Registered Dietitians on the front lines of COVID-19
By Robyn Goldberg, RDN, CEDRD-S
There are many careers that registered dietitians can have. Dietitians can maintain a private practice as I do, seeing people virtually or in person; others work in medical centers (as I started my career as a clinical registered dietitian); some are in food service (which I also did early on as a student), and dietitians can also work for a grocery stores.
I have great respect for my colleagues who are putting their lives at risk and are exposed to the coronavirus daily. They are often unseen heroes. Clinical dietitians with whom I have worked at the hospital where I was formerly employed are seeing patients with COVID-19 and I can barely imagine how frightening and anxiety provoking it is to work in a hospital setting at this time. Dietitians who are working in food service managing staff, keeping a kitchen safe and infection free, find these challenges more complicated when necessary cleaning agents are not easy to obtain. Dietitians who are a part of various grocery store chains having stocked shelves and items that are in demand provide the service of guiding grocery store managers with what to order and what to prioritize. We likely do not think about the dietitians who work as a part of grocery store purchasing chains, buying produce and dairy products from local farmers and purveyors, given the complexities the farming communities are experiencing. Many dietitians are learning on the job to calculate how much or little of specific items to order based on the food shortages that occur.
During the pandemic, I have been helping clients be part of meal preparation at home with their roommates and families. Working on food exposure is necessary and inevitable during this time and being able to go with the flow based on availability and convenience is a skill I help my clients develop. Clients learn how to develop courage and confidence around food in different circumstances as this is necessary and happening all the time. This may be a much needed time to have the support of a dietitian who can help a client endure the challenges centered around food and the anxieties that arise with it.
Covid-19 is teaching dietitians to raise their standards, awareness, and values when being of service to all and has created obstacles to overcome. This pandemic is teaching me what I want to be different in my life, what I will continue to embrace and what I will never forget during this trying time.
As a clinician have you thought about what it has taught you? On the micro level, as a small business owner, I think about how to keep my clients safe for when I will eventually have some sessions in person. What precautions will I take for myself and those who come into my office? How will my office remain sanitized? On a personal level, what do you hope to embrace differently in your work and life? Do you think about how we take the small things for granted such as a handshake, a hug, taking a bite off someone’s plate? Maybe it is as simple as asking for food samples in the prepared section of the store? Whatever it is, life is and will be different and realizing that dietitians are putting their best effort forward daily to assist others in many walks of life reminds me to not take my role for granted.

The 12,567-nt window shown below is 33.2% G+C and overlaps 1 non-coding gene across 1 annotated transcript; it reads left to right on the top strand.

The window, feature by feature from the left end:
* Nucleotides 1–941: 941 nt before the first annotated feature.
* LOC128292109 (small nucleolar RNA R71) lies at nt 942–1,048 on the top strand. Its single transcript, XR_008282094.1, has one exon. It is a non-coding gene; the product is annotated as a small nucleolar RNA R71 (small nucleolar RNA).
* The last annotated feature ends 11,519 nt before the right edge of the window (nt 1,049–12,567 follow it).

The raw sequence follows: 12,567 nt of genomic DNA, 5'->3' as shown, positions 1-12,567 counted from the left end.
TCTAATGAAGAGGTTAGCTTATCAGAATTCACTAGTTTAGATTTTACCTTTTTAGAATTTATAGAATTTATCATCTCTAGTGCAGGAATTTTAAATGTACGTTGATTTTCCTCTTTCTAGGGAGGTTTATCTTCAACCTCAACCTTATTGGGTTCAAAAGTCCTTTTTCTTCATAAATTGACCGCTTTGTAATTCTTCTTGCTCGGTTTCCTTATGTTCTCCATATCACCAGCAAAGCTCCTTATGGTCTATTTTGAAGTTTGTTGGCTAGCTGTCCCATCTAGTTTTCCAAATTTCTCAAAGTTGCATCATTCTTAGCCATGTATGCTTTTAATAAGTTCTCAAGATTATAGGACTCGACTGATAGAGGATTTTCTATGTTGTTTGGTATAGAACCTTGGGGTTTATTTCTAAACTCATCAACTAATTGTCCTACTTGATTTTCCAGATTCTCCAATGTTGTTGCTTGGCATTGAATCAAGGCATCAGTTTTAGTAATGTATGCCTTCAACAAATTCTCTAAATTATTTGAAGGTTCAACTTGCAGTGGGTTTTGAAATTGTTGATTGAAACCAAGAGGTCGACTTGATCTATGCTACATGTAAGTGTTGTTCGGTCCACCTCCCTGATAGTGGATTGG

My thanks to the many on the front lines including the dietitian heroes!
About the author:
Robyn Goldberg, RDN, CEDRD-S, began her career at Cedars-Sinai Medical Center in Los Angeles as the in-patient dietitian in the Department of Cardiology. Over the last twenty- three years she has developed her own private practice in Beverly Hills, CA, where she specializes in medical conditions, disordered eating, eating disorders, Health at Every Size, pre-pregnancy nutrition, and people in recovery. Robyn is a Certified Eating Disorders Registered Dietitian and Supervisor from IAEDP She serves as a Nutrition Consultant for the Celiac Disease Foundation. For the last eight years Robyn was the Nutrition Counselor for the Susan Krevoy Eating Disorders Program at The Wright Institute Los Angeles, led eating disorder and body image groups at various sober livings in Los Angeles. She is a contributing author and is a nationally known registered dietitian nutritionist. She has been quoted in The New York Times, The Huffington Post, The Fix, Shape Magazine, Fitness, Oxygen, Pilates Style, Diabetes Forecast, BH Weekly and Life & Style. She has been on national television as the eating disorder expert on The Insider. Robyn is the author of the new book The Eating Disorder Trap: A Guide for Clinicians and Loved Ones.